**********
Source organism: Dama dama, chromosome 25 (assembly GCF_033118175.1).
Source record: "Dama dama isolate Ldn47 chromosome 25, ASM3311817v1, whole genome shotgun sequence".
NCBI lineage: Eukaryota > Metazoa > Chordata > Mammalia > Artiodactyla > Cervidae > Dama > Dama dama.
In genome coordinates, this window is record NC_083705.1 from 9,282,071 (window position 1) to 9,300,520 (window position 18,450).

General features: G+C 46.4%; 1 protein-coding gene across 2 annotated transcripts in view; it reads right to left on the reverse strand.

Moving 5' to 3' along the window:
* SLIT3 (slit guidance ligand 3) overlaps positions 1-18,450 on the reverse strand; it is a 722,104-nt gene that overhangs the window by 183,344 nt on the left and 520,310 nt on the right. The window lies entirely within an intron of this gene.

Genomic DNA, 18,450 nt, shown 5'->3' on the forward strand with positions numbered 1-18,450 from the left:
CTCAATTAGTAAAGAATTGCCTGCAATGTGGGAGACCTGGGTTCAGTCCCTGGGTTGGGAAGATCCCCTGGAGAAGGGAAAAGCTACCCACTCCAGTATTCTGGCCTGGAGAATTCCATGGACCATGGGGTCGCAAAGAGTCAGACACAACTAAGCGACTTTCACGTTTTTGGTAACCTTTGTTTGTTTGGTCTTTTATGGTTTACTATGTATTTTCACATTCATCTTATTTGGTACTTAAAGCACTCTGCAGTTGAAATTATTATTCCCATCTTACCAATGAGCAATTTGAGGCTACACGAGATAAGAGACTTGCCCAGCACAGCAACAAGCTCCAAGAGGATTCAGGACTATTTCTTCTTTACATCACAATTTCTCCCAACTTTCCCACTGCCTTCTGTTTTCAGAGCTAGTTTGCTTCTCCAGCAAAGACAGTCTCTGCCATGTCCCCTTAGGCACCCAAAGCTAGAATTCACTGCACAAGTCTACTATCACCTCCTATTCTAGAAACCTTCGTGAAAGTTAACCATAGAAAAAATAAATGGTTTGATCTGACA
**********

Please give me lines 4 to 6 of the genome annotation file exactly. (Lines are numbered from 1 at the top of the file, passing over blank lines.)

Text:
In genome coordinates, this window is record NC_083705.1 from 9,282,071 (window position 1) to 9,300,520 (window position 18,450).

General features: G+C 46.4%; 1 protein-coding gene across 2 annotated transcripts in view; it reads right to left on the reverse strand.

Moving 5' to 3' along the window: